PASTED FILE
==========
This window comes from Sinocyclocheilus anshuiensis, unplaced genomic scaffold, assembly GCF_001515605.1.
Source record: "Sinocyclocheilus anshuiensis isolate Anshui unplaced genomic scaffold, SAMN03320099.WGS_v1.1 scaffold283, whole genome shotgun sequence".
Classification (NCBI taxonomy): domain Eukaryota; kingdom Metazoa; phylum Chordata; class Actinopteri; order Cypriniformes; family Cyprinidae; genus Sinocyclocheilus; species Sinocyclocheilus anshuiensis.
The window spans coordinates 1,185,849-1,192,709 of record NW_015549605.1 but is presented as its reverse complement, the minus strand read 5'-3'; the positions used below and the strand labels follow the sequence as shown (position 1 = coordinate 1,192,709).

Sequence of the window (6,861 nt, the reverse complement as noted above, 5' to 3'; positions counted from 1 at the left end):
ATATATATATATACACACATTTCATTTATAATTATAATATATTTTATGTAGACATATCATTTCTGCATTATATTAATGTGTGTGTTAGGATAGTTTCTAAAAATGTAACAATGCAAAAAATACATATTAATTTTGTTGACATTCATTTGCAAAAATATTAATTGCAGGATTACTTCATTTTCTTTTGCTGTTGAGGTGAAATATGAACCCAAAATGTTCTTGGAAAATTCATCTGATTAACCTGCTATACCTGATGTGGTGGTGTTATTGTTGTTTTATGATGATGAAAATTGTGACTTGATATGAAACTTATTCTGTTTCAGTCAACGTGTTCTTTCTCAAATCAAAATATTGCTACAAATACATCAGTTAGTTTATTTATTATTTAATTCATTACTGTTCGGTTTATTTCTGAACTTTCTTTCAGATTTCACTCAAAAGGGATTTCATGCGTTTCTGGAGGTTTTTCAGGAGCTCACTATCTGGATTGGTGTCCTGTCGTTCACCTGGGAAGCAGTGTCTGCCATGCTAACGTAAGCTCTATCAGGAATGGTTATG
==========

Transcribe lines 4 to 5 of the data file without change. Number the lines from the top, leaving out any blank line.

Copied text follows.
The window spans coordinates 1,185,849-1,192,709 of record NW_015549605.1 but is presented as its reverse complement, the minus strand read 5'-3'; the positions used below and the strand labels follow the sequence as shown (position 1 = coordinate 1,192,709).

Sequence of the window (6,861 nt, the reverse complement as noted above, 5' to 3'; positions counted from 1 at the left end):